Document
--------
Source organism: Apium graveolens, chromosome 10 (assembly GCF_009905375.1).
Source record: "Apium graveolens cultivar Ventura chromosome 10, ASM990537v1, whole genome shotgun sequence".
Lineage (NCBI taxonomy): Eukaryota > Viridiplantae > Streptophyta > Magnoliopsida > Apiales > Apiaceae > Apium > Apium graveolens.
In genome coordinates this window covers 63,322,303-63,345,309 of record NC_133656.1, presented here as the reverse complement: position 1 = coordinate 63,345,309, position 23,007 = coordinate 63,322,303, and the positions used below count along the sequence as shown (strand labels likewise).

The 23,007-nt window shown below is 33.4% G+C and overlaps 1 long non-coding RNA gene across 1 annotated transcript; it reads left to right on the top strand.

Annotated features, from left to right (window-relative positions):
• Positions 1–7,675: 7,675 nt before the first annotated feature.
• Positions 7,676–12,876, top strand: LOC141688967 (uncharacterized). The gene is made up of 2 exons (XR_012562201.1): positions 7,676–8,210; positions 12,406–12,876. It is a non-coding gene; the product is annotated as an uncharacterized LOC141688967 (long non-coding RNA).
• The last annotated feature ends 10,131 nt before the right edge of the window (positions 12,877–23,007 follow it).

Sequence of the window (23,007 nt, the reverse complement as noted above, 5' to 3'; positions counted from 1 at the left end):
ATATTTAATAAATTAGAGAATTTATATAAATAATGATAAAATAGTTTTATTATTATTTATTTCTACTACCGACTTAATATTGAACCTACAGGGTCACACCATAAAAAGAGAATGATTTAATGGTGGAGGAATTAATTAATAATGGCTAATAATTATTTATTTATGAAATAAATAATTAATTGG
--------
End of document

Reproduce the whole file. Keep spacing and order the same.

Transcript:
Source organism: Apium graveolens, chromosome 10 (assembly GCF_009905375.1).
Source record: "Apium graveolens cultivar Ventura chromosome 10, ASM990537v1, whole genome shotgun sequence".
Lineage (NCBI taxonomy): Eukaryota > Viridiplantae > Streptophyta > Magnoliopsida > Apiales > Apiaceae > Apium > Apium graveolens.
In genome coordinates this window covers 63,322,303-63,345,309 of record NC_133656.1, presented here as the reverse complement: position 1 = coordinate 63,345,309, position 23,007 = coordinate 63,322,303, and the positions used below count along the sequence as shown (strand labels likewise).

The 23,007-nt window shown below is 33.4% G+C and overlaps 1 long non-coding RNA gene across 1 annotated transcript; it reads left to right on the top strand.

Annotated features, from left to right (window-relative positions):
• Positions 1–7,675: 7,675 nt before the first annotated feature.
• Positions 7,676–12,876, top strand: LOC141688967 (uncharacterized). The gene is made up of 2 exons (XR_012562201.1): positions 7,676–8,210; positions 12,406–12,876. It is a non-coding gene; the product is annotated as an uncharacterized LOC141688967 (long non-coding RNA).
• The last annotated feature ends 10,131 nt before the right edge of the window (positions 12,877–23,007 follow it).

Sequence of the window (23,007 nt, the reverse complement as noted above, 5' to 3'; positions counted from 1 at the left end):
ATATTTAATAAATTAGAGAATTTATATAAATAATGATAAAATAGTTTTATTATTATTTATTTCTACTACCGACTTAATATTGAACCTACAGGGTCACACCATAAAAAGAGAATGATTTAATGGTGGAGGAATTAATTAATAATGGCTAATAATTATTTATTTATGAAATAAATAATTAATTGG